Brendan Pablo Montagnes , and Jon C. Rogowski . 2014. Testing core predictions of spatial models: platform moderation and challenger success. Political Science Research and Methods 3(3):619640.

Keith T. Poole 2000. Nonparametric unfolding of binary choice data. Political Analysis 8(3):211237.

Adam Ramey . 2016. Vox populi, vox dei? Crowdsourced ideal point estimation. Journal of Politics 78(1):281295.

Jon C. Rogowski , and Stephanie Langella . 2014. Primary systems and candidate ideology evidence from federal and state legislative elections. American Politics Research 43(5):846871.

Boris Shor , and Nolan McCarty . 2011. The ideological mapping of American legislatures. American Political Science Review 105(03):530551.

Elizabeth N. Simas 2013. Proximity voting in the 2010 US House elections. Electoral Studies 32(4):708717.

Walter J Stone , and Elizabeth N Simas . 2010. Candidate valence and ideological positions in US House elections. American Journal of Political Science 54(2):371388.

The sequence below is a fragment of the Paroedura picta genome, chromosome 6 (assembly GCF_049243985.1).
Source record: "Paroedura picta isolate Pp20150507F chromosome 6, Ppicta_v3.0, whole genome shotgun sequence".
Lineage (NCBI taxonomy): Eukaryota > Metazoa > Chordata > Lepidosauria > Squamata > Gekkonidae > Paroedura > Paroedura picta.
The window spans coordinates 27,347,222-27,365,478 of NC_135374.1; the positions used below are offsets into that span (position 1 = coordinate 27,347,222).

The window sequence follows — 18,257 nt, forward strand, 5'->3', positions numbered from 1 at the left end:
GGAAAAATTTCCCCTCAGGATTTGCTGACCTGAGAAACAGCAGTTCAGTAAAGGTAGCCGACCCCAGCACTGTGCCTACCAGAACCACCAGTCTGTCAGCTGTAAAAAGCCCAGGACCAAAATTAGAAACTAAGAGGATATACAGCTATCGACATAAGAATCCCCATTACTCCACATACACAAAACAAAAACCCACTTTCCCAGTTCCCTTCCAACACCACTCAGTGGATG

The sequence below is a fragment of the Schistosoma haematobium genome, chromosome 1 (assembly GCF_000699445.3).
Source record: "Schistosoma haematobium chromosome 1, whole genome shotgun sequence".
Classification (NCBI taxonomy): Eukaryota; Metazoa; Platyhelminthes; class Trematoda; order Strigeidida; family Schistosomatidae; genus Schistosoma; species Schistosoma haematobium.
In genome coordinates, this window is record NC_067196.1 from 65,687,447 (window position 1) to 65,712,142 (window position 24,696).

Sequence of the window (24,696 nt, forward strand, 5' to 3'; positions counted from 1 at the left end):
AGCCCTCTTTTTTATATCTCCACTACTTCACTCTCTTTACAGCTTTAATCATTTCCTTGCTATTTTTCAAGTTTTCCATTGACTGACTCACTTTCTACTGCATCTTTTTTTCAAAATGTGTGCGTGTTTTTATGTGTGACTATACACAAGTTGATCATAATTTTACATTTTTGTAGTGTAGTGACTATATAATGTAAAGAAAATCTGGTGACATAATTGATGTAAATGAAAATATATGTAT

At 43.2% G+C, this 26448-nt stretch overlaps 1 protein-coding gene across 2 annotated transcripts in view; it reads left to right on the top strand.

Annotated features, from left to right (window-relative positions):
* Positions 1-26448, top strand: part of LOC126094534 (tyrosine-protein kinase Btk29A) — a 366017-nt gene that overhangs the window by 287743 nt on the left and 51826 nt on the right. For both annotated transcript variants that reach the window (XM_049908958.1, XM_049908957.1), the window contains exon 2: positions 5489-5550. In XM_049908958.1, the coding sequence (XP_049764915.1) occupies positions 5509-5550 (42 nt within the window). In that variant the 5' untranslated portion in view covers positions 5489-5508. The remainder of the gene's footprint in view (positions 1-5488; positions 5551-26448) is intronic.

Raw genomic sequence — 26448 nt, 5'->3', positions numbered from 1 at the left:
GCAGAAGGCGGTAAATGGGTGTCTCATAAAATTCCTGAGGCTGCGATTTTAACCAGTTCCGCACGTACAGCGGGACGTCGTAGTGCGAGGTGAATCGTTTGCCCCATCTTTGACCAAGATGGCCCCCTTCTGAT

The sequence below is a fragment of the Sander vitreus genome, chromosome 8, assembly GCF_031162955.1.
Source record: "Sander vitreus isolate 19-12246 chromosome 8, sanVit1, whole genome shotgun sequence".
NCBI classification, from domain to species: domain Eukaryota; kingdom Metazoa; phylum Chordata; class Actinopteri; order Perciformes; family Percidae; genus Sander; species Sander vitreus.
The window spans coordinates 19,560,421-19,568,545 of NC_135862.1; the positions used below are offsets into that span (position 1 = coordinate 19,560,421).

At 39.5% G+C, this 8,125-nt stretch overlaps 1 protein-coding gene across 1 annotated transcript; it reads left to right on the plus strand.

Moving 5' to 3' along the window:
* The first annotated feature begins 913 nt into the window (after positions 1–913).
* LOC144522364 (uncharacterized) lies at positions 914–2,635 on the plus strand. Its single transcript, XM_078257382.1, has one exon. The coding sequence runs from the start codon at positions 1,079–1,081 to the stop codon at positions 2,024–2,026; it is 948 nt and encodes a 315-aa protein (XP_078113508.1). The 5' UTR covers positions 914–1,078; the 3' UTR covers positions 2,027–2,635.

Thomas Stratmann . 2000. Congressional voting over legislative careers: shifting positions and changing constraints. American Political Science Review 94(03):665676.

Wendy K. Tam Cho , and James G. Gimpel . 2007. Prospecting for (campaign) gold. American Journal of Political Science 51(2):255268.

Danielle M. Thomsen 2014. Ideological moderates won’t run: How party fit matters for partisan polarization in congress. The Journal of Politics 76(03):786797.

Recommend this journal

Email your librarian or administrator to recommend adding this journal to your organisation's collection.

Political Analysis
  • ISSN: 1047-1987
  • EISSN: 1476-4989
  • URL: /core/journals/political-analysis
Please enter your name
Please enter a valid email address
Who would you like to send this to? *
Type Description Title
Supplementary Materials

Tausanovitch and Warshaw supplementary material

 Unknown (68 KB)
68 KB


Altmetric attention score

Full text views

Total number of HTML views: 7
Total number of PDF views: 93 *
Loading metrics...

Abstract views

Total abstract views: 468 *
Loading metrics...

* Views captured on Cambridge Core between 26th April 2017 - 18th October 2017. This data will be updated every 24 hours.